Motivating sales teams in today’s demanding media environment ranks among the foremost challenges for most sales leaders. Understandably, given that inspiring their team is a pivotal aspect of a sales leader’s role, and that drive itself stands as a fundamental trait of a successful salesperson.

Motivation serves as a potent force in shaping behaviour and propelling us towards our goals. Thriving sales teams exude energy, passion, and enthusiasm, which heightens their productivity fuelled by their hunger to achieve. However, our enthusiasm can often fluctuate, particularly in the face of challenging markets, escalating client demands or rival offerings.

But what truly ignites us? While it’s often thought that monetary rewards are the prime catalyst, this notion is somewhat outdated and short-lived. In reality, incentives don’t last long and can mean little when the environment is difficult. So, monetary rewards are not a sustainable strategy to entice your team.

Research indicates that enduring motivation stems from the fulfilment of our fundamental psychological needs. These are the bigger driving force that might explain why some salespeople aren’t that committed when they are paid well. Let’s delve into these four key needs that apply to all individuals including those in sales. And the great news is that they don’t have to cost a thing!

1. Align purpose

Recognising your purpose is a powerful driving force. Yet when there is synergy between individual purpose and the organisation’s purpose, this amplifies the effect, providing meaning to people’s roles. Sales teams particularly benefit from understanding the effect of their product or service on clients – this awareness can increase their ambition. When they witness how their work contributes to a larger goal, they find greater meaning in their role. This alignment of personal purpose with the organisation’s overarching mission not only sets a clear pathway to success but can also support salespeople through challenging times.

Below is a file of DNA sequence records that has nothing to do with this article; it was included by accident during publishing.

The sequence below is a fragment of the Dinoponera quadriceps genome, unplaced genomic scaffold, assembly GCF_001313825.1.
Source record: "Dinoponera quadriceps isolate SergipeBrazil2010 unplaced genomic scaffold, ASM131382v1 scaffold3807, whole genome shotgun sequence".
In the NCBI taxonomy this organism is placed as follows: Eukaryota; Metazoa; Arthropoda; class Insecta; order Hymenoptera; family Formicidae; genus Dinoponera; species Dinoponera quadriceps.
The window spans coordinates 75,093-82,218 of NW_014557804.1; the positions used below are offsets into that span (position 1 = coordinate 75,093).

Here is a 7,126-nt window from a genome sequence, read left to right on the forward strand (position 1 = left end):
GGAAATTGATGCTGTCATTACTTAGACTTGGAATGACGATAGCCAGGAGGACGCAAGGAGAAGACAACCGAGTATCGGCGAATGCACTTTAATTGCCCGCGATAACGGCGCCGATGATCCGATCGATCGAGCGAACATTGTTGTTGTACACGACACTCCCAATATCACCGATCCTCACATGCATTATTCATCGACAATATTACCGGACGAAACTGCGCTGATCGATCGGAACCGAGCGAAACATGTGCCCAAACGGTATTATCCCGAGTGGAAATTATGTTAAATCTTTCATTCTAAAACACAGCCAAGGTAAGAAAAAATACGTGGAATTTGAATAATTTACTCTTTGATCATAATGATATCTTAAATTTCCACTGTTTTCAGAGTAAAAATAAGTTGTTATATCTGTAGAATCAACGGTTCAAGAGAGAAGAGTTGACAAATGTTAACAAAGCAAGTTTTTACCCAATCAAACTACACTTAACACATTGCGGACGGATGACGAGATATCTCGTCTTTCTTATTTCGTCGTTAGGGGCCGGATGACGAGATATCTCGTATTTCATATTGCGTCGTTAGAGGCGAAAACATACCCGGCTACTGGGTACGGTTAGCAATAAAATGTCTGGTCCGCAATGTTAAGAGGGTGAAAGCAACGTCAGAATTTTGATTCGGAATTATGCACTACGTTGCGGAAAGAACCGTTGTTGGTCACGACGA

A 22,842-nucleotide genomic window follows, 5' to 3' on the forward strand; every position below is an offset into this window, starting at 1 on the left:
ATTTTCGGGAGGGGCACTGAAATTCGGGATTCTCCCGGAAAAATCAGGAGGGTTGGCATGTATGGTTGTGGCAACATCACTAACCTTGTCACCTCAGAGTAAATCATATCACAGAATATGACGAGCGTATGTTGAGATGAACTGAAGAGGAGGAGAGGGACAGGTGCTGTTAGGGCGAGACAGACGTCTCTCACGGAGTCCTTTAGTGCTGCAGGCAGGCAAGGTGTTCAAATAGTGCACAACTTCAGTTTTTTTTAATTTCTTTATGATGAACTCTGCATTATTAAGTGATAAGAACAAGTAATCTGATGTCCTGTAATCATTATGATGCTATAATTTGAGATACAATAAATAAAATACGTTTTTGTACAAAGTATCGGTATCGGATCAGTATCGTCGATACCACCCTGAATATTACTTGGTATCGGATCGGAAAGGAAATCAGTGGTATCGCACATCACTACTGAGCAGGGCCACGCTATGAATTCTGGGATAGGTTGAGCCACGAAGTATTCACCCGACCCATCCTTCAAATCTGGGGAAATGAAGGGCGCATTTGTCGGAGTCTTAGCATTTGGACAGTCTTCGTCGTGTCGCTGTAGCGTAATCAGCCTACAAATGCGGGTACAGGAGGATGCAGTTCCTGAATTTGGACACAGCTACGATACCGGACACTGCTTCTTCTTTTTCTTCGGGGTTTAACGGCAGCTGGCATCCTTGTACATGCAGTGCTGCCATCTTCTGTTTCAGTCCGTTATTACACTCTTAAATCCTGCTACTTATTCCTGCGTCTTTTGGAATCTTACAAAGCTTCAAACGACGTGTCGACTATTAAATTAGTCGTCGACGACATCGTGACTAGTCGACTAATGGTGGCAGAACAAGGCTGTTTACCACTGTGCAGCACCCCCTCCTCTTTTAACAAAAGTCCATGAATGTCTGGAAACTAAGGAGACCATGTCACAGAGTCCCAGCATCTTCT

2. Build competence

Competence reflects our urge to expand our knowledge and hone our skills, so we foster a sense of capability in our roles. We gravitate towards employers who foster our growth, empowering us to reach our full potential. Rather than succumbing to the weight of constant challenges, we want to feel that we have the mastery to overcome them. A long-term career path that allows continuous advancement is also crucial. To motivate sales talent, it’s imperative that they are provided with opportunities to learn, grow, and develop in their roles. These avenues could include formal options like workshops, coaching or mentoring, alongside informal methods like offering feedback, role-shadowing, role rotations, and exposure to challenging work.

3. Provide autonomy

Autonomy within our roles involves the freedom to control and choose how we work, when we work, and with whom we work. This sense of freedom energises and satisfies us, enhancing our overall motivation. Achieving autonomy doesn’t necessarily equate to remote work, as this may not be viable for everyone. Instead, it may manifest through flexible start, break, and end times, or the opportunity to choose the type of work to undertake or who they work with. This also helps us to feel energised and satisfied in our roles.

4. Strengthen belonging

Relatedness delves into our inherent need to belong and form meaningful bonds with those around us. Given the substantial portion of our lives devoted to work, fostering strong relationships with our colleagues is essential. These connections not only energise us but also enhance our productivity, satisfaction and engagement – qualities that are particularly valuable in today’s demanding environment. Higher motivation also leads to stronger relationships with clients.

When these four essential needs of purpose, competence, autonomy, and belonging are fulfilled – salespeople exude high levels of commitment and dedication. Conversely, when these needs go unaddressed, it’s harder for sales teams to be inspired, and they are more likely to be disengaged and depleted over time. A team of intrinsically motivated salespeople not only performs better but also fosters a more productive and positive work environment that encourages better collaboration internally and externally.

However, if salespeople feel disconnected from the company’s purpose, overwhelmed by performance pressure, or their needs remain unmet, their motivation will wane. Hence, it becomes imperative for leaders to cultivate an environment that nurtures these needs, thereby empowering sales teams to thrive.

Anna Glynn is a sought-after speaker, author, and coach.